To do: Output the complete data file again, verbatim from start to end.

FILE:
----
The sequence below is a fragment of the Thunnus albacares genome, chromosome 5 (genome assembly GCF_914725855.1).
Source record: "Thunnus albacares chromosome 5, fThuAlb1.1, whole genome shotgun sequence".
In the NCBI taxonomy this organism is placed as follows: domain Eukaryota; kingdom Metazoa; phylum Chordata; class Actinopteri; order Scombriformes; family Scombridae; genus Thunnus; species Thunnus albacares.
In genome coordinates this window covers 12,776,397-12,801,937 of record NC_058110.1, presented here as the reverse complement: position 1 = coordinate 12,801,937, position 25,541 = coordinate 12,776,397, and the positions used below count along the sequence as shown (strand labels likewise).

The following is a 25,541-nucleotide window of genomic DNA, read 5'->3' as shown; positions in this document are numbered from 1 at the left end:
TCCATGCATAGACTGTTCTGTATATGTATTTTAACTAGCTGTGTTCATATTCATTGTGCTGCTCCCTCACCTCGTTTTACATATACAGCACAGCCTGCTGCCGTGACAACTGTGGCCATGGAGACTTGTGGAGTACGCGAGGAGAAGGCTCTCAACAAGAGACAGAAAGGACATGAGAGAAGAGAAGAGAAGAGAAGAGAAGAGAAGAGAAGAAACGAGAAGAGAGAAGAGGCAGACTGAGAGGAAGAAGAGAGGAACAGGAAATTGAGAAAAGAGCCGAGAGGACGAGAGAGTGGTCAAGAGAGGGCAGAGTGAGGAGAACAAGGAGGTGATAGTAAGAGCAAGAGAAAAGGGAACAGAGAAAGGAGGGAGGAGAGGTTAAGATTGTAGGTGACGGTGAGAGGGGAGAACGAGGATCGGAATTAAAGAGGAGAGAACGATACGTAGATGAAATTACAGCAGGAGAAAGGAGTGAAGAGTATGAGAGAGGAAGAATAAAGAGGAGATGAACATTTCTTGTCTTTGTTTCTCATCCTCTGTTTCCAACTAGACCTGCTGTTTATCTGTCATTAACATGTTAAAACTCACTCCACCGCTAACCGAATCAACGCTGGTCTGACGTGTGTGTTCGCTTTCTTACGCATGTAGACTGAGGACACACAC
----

The sequence below is a fragment of the Thunnus albacares genome, chromosome 5 (genome assembly GCF_914725855.1).
Source record: "Thunnus albacares chromosome 5, fThuAlb1.1, whole genome shotgun sequence".
In the NCBI taxonomy this organism is placed as follows: domain Eukaryota; kingdom Metazoa; phylum Chordata; class Actinopteri; order Scombriformes; family Scombridae; genus Thunnus; species Thunnus albacares.
In genome coordinates this window covers 12,776,397-12,801,937 of record NC_058110.1, presented here as the reverse complement: position 1 = coordinate 12,801,937, position 25,541 = coordinate 12,776,397, and the positions used below count along the sequence as shown (strand labels likewise).

The following is a 25,541-nucleotide window of genomic DNA, read 5'->3' as shown; positions in this document are numbered from 1 at the left end:
TCCATGCATAGACTGTTCTGTATATGTATTTTAACTAGCTGTGTTCATATTCATTGTGCTGCTCCCTCACCTCGTTTTACATATACAGCACAGCCTGCTGCCGTGACAACTGTGGCCATGGAGACTTGTGGAGTACGCGAGGAGAAGGCTCTCAACAAGAGACAGAAAGGACATGAGAGAAGAGAAGAGAAGAGAAGAGAAGAGAAGAGAAGAAACGAGAAGAGAGAAGAGGCAGACTGAGAGGAAGAAGAGAGGAACAGGAAATTGAGAAAAGAGCCGAGAGGACGAGAGAGTGGTCAAGAGAGGGCAGAGTGAGGAGAACAAGGAGGTGATAGTAAGAGCAAGAGAAAAGGGAACAGAGAAAGGAGGGAGGAGAGGTTAAGATTGTAGGTGACGGTGAGAGGGGAGAACGAGGATCGGAATTAAAGAGGAGAGAACGATACGTAGATGAAATTACAGCAGGAGAAAGGAGTGAAGAGTATGAGAGAGGAAGAATAAAGAGGAGATGAACATTTCTTGTCTTTGTTTCTCATCCTCTGTTTCCAACTAGACCTGCTGTTTATCTGTCATTAACATGTTAAAACTCACTCCACCGCTAACCGAATCAACGCTGGTCTGACGTGTGTGTTCGCTTTCTTACGCATGTAGACTGAGGACACACAC